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Aurora HDR 2017 Photo Editing Software from MacPhun Review



MacPhun’s Aurora HDR 2017 photo editing software focuses on creating beautiful high dynamic range photos. When a photographer creates HDR, they can create photos with a wide range of color with extremely bright and extremely dark areas. HDR photos can also have a beautiful, almost surreal, colorful effect.


Aurora HDR got an update recently and we decided to take this opportunity to review this powerful and complex photography tool. Some of the new features in Aurora HDR 2016 include the following:

  • Speed Improvements – MacPhun claims a 50% increase in image processing speed.
  • Polarize Tool – which makes it look like you put a polarizer filter on your lens as you shoot things like landscapes resulting in richer, deeper colors
  • Batch Processing – take bracket shots (three or more images taken at different exposures to capture a wider range of light) and drop all of them on the batch processing tool (see image below) and Aurora HDR 2017 will automatically combine them into a blended image.
  • HDR Noise Reduction – automatically removes low-light color noise with improvements in this version.
  • Top and Bottom Adjustments – control exposure, contrast, vibrance and other processing tools on either the top or the bottom or both without affecting the other half so that landscapes get some auto processing on the sky while leaving the land alone.
  • Luminosity Masking – click on a zone, like the sky in a landscape, and enhance just that part based on the photo’s luminosity.
  • Radial Masking – place a circle over round objects or areas of your photo and process only that area or only the areas around it.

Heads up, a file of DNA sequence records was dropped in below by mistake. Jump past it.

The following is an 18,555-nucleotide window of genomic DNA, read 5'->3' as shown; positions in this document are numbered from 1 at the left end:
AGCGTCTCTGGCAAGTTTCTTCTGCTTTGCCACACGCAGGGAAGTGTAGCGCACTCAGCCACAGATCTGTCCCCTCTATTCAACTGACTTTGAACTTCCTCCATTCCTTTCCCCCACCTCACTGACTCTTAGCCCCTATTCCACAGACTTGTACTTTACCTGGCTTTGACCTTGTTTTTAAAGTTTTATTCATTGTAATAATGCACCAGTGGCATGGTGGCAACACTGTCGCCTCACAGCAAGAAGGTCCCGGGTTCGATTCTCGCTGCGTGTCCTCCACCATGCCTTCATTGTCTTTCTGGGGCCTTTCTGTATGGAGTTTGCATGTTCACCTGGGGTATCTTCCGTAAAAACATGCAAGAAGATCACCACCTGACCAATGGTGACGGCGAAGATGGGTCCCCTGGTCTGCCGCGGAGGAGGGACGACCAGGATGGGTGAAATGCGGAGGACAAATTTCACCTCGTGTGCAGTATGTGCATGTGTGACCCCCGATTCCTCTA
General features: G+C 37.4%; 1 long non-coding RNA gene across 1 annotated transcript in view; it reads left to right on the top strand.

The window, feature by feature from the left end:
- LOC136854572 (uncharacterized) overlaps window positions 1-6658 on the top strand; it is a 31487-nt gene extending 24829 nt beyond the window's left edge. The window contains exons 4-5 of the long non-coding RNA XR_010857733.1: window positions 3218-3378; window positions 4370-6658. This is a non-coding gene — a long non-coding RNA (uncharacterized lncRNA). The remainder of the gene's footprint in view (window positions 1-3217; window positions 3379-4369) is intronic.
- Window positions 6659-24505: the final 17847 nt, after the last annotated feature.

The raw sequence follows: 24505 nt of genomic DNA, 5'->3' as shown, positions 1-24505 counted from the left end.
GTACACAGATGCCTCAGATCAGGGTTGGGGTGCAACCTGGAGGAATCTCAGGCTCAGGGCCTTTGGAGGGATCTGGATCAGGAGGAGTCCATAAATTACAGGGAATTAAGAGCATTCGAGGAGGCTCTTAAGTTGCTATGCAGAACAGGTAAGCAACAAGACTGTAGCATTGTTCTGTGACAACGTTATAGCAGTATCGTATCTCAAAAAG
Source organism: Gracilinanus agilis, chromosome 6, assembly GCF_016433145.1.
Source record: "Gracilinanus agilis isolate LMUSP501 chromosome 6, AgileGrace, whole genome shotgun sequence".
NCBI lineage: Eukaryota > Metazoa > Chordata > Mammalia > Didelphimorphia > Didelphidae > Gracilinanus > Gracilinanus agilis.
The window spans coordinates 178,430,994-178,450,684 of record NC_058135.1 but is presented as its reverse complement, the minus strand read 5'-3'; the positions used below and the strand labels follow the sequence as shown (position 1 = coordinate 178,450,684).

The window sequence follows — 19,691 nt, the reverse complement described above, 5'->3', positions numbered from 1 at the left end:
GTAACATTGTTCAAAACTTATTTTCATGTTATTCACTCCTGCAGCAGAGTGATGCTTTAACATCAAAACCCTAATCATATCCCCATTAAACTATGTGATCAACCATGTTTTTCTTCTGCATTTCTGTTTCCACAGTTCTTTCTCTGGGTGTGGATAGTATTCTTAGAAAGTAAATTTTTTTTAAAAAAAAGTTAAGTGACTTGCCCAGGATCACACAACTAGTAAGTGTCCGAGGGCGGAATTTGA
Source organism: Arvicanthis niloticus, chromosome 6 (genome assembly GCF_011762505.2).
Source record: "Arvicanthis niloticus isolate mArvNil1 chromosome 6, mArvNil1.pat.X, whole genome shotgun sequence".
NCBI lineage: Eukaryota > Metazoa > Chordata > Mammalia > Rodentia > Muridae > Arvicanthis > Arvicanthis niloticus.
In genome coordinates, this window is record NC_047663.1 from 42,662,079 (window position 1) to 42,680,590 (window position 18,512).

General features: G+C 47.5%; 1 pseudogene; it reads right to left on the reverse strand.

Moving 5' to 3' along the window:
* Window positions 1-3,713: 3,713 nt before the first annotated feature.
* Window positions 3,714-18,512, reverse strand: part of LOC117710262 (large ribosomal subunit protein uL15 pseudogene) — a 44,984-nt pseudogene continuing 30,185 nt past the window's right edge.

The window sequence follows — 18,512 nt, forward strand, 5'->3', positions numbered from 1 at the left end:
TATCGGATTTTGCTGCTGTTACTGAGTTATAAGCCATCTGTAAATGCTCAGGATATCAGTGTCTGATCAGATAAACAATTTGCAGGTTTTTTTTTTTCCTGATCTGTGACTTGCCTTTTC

• Advanced Tone Mapping – the improved tone mapping results in photos with more sharp, natural results showing more detail in the extreme ranges (bright and dark) with less noise.

Aurora HDR 2017 batch processing feature lets users quickly drop multiple images into the program to merge them into a single image.

See more about what’s new on the Aurora HDR 2017 site.

Simplicity vs Complexity of Aurora HDR 2017

The software designers of Aurora HDR 2017 did a masterful job of creating a simple tool that a neophyte can use quickly to make a nice HDR photo. Shoot three shots of a scene with dark shadows and bright shiny skies. Then let the program merge them into a nice photo. Open the program, click on the Batch Processing link in the opening splash screen and then drag photos from Finder to the resulting box. Click on Continue to let it do the work.


Aurora HDR 2017 filter slider adjust the intensity of the filters.

However, after Aurora HDR 2017 does its magic, you can then adjust the resulting photo in a few ways. The simple user-interface includes quick click filters. Pick a filter (you’ll find them below the photo after the program processes the image or images) and then adjust the slider that shows up on the filter’s preview box. The slider changes the filter’s intensity. Once you’re finished with the image, then you can export it and you’re done. That’s quick and simple photo processing! The results look pretty good. Aurora HDR 2017 takes about 10-30 seconds to process the photo depending on the speed of your Mac and the size of the image.

Take a look at a few of the examples below of a photo I processed a few different ways using nothing but the batch processor and the filters.

While the simple tools make Aurora HDR 2017 accessible to beginning level photo editors, it also includes some powerful editing tools. Go through the above process to start things off, but then use the advanced features to fine tune the results.


The advanced features show up along the right, like they do in Photoshop and other powerful photo editors. We get…